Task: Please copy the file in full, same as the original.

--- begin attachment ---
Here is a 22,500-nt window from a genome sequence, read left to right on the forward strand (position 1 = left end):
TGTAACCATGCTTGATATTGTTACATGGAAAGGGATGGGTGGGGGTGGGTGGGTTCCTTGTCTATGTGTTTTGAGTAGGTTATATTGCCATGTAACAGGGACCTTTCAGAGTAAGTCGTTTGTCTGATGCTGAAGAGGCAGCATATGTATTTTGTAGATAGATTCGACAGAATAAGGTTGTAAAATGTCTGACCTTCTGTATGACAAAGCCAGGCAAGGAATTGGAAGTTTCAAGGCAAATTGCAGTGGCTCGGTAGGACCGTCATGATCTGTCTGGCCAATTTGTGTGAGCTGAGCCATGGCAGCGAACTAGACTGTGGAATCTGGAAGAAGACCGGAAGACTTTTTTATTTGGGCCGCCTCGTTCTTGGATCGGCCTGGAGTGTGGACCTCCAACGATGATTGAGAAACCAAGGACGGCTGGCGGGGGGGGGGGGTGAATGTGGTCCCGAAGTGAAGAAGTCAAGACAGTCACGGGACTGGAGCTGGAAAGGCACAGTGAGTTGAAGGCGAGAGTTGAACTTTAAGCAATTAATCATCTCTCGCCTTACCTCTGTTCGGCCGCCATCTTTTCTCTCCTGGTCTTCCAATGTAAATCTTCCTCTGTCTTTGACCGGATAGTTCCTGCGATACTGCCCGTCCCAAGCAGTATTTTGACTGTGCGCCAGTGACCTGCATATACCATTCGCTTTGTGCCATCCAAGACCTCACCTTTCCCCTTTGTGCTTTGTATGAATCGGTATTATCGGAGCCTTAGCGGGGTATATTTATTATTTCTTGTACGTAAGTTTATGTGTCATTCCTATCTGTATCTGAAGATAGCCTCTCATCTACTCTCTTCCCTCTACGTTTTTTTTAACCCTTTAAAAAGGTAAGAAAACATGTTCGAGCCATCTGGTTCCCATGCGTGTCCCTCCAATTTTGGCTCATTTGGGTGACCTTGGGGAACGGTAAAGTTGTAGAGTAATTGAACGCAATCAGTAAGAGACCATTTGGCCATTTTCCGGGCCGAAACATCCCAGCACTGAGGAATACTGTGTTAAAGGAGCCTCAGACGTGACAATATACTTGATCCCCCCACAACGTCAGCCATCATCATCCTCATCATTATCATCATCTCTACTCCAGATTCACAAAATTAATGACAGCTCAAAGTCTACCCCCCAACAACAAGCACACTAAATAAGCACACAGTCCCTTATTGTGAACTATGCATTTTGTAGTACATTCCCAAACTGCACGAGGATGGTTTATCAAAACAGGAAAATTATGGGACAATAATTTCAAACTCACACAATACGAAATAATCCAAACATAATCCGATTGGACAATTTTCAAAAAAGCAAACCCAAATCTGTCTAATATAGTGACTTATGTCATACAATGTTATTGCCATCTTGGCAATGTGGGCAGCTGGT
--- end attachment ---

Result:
Here is a 22,500-nt window from a genome sequence, read left to right on the forward strand (position 1 = left end):
TGTAACCATGCTTGATATTGTTACATGGAAAGGGATGGGTGGGGGTGGGTGGGTTCCTTGTCTATGTGTTTTGAGTAGGTTATATTGCCATGTAACAGGGACCTTTCAGAGTAAGTCGTTTGTCTGATGCTGAAGAGGCAGCATATGTATTTTGTAGATAGATTCGACAGAATAAGGTTGTAAAATGTCTGACCTTCTGTATGACAAAGCCAGGCAAGGAATTGGAAGTTTCAAGGCAAATTGCAGTGGCTCGGTAGGACCGTCATGATCTGTCTGGCCAATTTGTGTGAGCTGAGCCATGGCAGCGAACTAGACTGTGGAATCTGGAAGAAGACCGGAAGACTTTTTTATTTGGGCCGCCTCGTTCTTGGATCGGCCTGGAGTGTGGACCTCCAACGATGATTGAGAAACCAAGGACGGCTGGCGGGGGGGGGGGGTGAATGTGGTCCCGAAGTGAAGAAGTCAAGACAGTCACGGGACTGGAGCTGGAAAGGCACAGTGAGTTGAAGGCGAGAGTTGAACTTTAAGCAATTAATCATCTCTCGCCTTACCTCTGTTCGGCCGCCATCTTTTCTCTCCTGGTCTTCCAATGTAAATCTTCCTCTGTCTTTGACCGGATAGTTCCTGCGATACTGCCCGTCCCAAGCAGTATTTTGACTGTGCGCCAGTGACCTGCATATACCATTCGCTTTGTGCCATCCAAGACCTCACCTTTCCCCTTTGTGCTTTGTATGAATCGGTATTATCGGAGCCTTAGCGGGGTATATTTATTATTTCTTGTACGTAAGTTTATGTGTCATTCCTATCTGTATCTGAAGATAGCCTCTCATCTACTCTCTTCCCTCTACGTTTTTTTTAACCCTTTAAAAAGGTAAGAAAACATGTTCGAGCCATCTGGTTCCCATGCGTGTCCCTCCAATTTTGGCTCATTTGGGTGACCTTGGGGAACGGTAAAGTTGTAGAGTAATTGAACGCAATCAGTAAGAGACCATTTGGCCATTTTCCGGGCCGAAACATCCCAGCACTGAGGAATACTGTGTTAAAGGAGCCTCAGACGTGACAATATACTTGATCCCCCCACAACGTCAGCCATCATCATCCTCATCATTATCATCATCTCTACTCCAGATTCACAAAATTAATGACAGCTCAAAGTCTACCCCCCAACAACAAGCACACTAAATAAGCACACAGTCCCTTATTGTGAACTATGCATTTTGTAGTACATTCCCAAACTGCACGAGGATGGTTTATCAAAACAGGAAAATTATGGGACAATAATTTCAAACTCACACAATACGAAATAATCCAAACATAATCCGATTGGACAATTTTCAAAAAAGCAAACCCAAATCTGTCTAATATAGTGACTTATGTCATACAATGTTATTGCCATCTTGGCAATGTGGGCAGCTGGT